This security app could be indispensable for banking and shopping online, online and cloud-based businesses, and mobile application developers, improving their ability to eliminate fraud by more efficiently and effectively detecting and dealing with security threats. With the market increasingly moving online, a new wave of cyber criminals are able to probe for vulnerabilities, stealing passwords and other login information on a daily basis. And despite the already-present measures to prevent fraudulent behaviour online, fraud is nonetheless a concern in today’s digital world.
PRINTING HUMAN TISSUE?
Established in the 1980s, three-dimensional (3D) printing is the process of using additives, such as plastics, to form solid objects from a digital model.
Three-dimensional printing emerged in a number of markets since becoming mainstream. This technology has been applied to the likes of architecture, construction, industrial design, aerospace, military, and engineering. And now, recently joining the list, is 3D printing in biotechnology.
Organovo’s NovoGen MMX Bioprinter, the first commercial 3D bioprinter, can “print” functional human tissue that can help biochemists test new drugs and provide surgeons with tissue, helping solvelow rates of organ donation and turning “science fiction into science”.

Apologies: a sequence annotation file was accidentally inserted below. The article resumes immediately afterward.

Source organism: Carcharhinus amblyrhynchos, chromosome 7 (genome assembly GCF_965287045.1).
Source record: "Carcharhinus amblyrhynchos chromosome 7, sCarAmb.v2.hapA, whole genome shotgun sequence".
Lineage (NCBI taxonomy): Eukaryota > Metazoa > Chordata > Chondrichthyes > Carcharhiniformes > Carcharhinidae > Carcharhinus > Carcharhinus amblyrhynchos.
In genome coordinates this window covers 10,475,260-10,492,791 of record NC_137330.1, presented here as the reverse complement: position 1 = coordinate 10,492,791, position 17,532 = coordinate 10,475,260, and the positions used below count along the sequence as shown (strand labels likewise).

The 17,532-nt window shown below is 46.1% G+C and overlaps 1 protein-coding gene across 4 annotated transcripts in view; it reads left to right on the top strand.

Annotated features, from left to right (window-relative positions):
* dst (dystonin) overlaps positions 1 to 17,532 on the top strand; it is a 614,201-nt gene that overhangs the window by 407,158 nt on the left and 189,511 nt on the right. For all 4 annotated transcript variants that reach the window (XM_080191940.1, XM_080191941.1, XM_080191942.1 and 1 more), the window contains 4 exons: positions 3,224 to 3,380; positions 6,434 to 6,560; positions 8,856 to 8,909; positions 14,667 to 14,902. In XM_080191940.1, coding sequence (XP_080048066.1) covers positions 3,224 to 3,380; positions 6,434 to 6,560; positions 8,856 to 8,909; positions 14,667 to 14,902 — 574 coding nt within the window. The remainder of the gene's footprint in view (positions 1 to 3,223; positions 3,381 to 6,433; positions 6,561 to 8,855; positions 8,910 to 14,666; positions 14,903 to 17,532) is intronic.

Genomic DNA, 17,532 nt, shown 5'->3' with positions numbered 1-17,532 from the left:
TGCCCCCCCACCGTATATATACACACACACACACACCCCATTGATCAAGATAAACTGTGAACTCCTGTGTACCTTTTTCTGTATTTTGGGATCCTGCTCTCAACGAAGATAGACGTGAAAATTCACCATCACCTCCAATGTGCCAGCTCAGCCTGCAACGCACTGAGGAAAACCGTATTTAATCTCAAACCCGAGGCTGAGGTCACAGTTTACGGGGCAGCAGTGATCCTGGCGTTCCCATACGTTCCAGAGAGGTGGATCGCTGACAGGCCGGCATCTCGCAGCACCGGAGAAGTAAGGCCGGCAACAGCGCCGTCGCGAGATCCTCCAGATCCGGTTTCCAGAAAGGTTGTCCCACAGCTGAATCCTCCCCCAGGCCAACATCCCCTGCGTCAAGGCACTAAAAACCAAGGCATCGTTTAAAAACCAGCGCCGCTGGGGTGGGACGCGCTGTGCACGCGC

The printer is a two-piece robotically controlled machine. One piece is for placing human cells, the other for placing a hydrogel, scaffold and support matrix. Initially, the printer will produce only simple tissues such as blood vessels and nerve conduits, but theoretically, could possibly create any tissue or organ in the near future.
Overall, it is easy to see that humans are still pushing the boundaries of innovation. Whether it be simple solutions to paper wastage, such as the P&P Office Waster Processor, more complex solutions, such as 3D printing human organs, or more fun inventions that will allow you to see through walls or be Batman, it is clear that the future is coming, and it will be very interesting.